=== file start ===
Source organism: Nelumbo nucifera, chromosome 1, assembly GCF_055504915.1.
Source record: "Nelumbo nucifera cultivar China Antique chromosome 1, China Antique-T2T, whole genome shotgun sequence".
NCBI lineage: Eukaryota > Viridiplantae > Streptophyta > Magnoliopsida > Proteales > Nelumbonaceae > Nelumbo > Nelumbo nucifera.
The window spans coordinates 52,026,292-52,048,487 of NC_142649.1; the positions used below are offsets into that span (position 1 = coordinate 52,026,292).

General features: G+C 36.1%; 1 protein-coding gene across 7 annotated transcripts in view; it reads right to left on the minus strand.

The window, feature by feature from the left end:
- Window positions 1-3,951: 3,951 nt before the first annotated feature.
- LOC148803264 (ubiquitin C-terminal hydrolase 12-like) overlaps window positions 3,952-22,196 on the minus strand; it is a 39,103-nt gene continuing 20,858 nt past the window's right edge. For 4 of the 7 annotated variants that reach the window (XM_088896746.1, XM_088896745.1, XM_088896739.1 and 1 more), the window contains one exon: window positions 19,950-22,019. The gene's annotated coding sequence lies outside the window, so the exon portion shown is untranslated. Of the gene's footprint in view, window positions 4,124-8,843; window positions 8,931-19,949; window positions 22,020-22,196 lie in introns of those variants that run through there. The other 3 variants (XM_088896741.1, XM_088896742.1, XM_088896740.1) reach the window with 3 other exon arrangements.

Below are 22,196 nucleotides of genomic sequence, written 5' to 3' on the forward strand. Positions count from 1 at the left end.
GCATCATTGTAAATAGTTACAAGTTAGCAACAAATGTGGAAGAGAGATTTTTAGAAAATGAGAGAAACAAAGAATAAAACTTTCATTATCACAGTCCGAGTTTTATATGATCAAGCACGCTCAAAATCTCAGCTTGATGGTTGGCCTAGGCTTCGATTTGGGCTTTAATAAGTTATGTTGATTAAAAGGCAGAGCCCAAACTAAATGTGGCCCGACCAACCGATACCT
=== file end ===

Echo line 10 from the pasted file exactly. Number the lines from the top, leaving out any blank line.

GCATCATTGTAAATAGTTACAAGTTAGCAACAAATGTGGAAGAGAGATTTTTAGAAAATGAGAGAAACAAAGAATAAAACTTTCATTATCACAGTCCGAGTTTTATATGATCAAGCACGCTCAAAATCTCAGCTTGATGGTTGGCCTAGGCTTCGATTTGGGCTTTAATAAGTTATGTTGATTAAAAGGCAGAGCCCAAACTAAATGTGGCCCGACCAACCGATACCT